Hong Kong Uber drivers will face criminal trial after defence case flops

Lawyers for five Uber drivers who were planning to argue that they had a constitutional defence conceded that in light of a new Court of Appeal judgment, which dealt with the same issue, their case would fail

PUBLISHED : Friday, 28 October, 2016, 6:03pm
UPDATED : Saturday, 29 October, 2016, 2:58am

Hong Kong Uber drivers facing criminal charges will stand trial after failing to raise a constitutional defence that people should be given the freedom to choose their jobs.

Lawyers for the drivers conceded their argument was doomed to fail at Kowloon City Court on Tuesday in light of a separate judgment handed down by the Court of Appeal concerning a barrister who challenged his professional body for refusing to let him work a second job as a “body figuring practitioner”.

Hong Kong court rules Bar Association’s restriction over second jobs nothing to do with constitutional rights

The failure to succeed on human rights grounds at the pre-trial hearings means that five drivers will be tried on November 30, the city’s first, joining a string of litigations the ride-hailing company is currently facing around the world. Another driver pleaded guilty without a trial earlier.

Chan Kin-fung, Chan Tsz-lun, Lau Kwan-wing, Sunny Leung Hoi-shun, and Luk Chun-pong, aged between 29 and 53, each deny one count of driving a vehicle for hire without a permit and one count of using a vehicle without third-party insurance between August 11 and 12 last year.

Earlier, lawyers for the five Uber drivers contended that Article 33 of the Basic Law guaranteed freedom of occupation, in that it should be construed as people were allowed to choose their professions.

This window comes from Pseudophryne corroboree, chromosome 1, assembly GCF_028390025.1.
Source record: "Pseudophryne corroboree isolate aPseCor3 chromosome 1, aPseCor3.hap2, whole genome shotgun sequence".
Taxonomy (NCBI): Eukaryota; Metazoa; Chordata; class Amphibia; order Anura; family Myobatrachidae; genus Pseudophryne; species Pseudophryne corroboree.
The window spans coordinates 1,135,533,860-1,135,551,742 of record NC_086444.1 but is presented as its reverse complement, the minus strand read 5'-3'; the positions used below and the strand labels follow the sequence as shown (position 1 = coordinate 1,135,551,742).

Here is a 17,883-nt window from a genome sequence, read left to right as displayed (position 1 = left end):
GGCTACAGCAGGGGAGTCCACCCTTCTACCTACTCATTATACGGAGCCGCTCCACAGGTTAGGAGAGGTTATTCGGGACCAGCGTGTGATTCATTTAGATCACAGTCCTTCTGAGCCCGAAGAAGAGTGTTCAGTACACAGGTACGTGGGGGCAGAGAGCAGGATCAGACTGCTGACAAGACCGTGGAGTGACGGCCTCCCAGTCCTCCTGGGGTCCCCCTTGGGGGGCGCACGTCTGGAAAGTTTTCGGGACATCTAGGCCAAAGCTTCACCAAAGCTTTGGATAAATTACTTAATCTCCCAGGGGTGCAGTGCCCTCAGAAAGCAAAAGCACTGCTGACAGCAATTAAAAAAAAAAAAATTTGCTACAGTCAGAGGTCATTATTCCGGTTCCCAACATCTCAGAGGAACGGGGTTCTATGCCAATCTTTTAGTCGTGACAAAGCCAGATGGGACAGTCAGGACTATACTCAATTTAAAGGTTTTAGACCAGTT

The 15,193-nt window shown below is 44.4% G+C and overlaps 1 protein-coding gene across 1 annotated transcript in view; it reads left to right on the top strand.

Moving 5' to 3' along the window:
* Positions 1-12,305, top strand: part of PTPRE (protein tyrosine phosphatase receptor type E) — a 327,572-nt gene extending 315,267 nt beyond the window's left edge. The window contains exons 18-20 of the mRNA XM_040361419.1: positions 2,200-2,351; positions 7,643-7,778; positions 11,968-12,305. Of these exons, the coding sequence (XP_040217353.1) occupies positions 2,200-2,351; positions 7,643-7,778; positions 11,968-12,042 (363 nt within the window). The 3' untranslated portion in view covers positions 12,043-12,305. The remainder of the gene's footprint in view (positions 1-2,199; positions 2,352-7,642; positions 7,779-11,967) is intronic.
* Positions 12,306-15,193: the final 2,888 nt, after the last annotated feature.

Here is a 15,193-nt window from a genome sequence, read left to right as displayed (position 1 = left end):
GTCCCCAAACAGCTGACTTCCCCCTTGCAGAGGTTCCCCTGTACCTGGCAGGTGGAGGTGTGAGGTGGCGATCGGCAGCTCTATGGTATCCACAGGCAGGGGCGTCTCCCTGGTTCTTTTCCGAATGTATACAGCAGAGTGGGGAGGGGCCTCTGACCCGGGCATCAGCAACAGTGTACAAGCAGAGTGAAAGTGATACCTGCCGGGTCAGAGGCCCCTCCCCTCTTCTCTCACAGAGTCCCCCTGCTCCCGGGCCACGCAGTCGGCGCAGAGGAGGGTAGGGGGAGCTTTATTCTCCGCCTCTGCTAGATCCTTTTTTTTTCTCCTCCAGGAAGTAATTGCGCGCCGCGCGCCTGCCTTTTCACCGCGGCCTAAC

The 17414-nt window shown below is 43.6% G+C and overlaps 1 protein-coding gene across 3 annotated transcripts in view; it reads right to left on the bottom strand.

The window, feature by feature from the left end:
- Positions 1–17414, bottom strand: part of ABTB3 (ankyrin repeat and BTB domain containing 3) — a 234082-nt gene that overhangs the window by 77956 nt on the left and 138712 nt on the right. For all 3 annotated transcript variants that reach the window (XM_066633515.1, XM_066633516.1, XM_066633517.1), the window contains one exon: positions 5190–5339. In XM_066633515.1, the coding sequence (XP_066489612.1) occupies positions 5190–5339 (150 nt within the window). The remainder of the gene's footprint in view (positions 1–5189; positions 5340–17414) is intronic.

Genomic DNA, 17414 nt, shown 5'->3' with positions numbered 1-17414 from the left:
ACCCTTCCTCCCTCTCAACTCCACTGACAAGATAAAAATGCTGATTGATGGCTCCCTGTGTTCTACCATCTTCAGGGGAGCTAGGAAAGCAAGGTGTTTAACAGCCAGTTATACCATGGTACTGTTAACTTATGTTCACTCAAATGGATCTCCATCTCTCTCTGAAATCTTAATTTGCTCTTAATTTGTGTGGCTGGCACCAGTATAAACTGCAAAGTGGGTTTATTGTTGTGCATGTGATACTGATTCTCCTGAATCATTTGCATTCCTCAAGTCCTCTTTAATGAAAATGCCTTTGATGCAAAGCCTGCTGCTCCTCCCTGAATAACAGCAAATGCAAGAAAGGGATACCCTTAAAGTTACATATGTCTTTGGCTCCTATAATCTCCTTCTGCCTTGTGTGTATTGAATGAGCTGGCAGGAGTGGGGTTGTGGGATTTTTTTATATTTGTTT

But the prosecutors countered that the article only states people had the choice whether to work or not - an interpretation confirmed by the Court of Appeal judgment handed down on Friday morning.

Barrister Albert Leung Sze-ho successfully challenged the Bar Association at the High Court earlier in not allowing him to work on the side as a body figuring practitioner, based on concerns that it might bring adverse effect to the professional body’s reputation. He relied on the wider interpretation of Article 33 of the Basic Law, on which the Uber case depends.

But on Friday morning, the Court of Appeal overturned the lower court’s decision, giving a more restrained interpretation.

“On that basis, this application must fail on the judgment of the Court of Appeal,” defence counsel Derek Chan said.

Magistrate So Wai-tak, who presides over the Uber case and was required to rule on the same argument over on Friday, said he had prepared a 27-page ruling that shared the Court of Appeal’s view.

The drivers were not required to attend the hearing, but were asked to attend during the trial itself.

So adjourned the case to November 16 for another pre-trial session before the trial.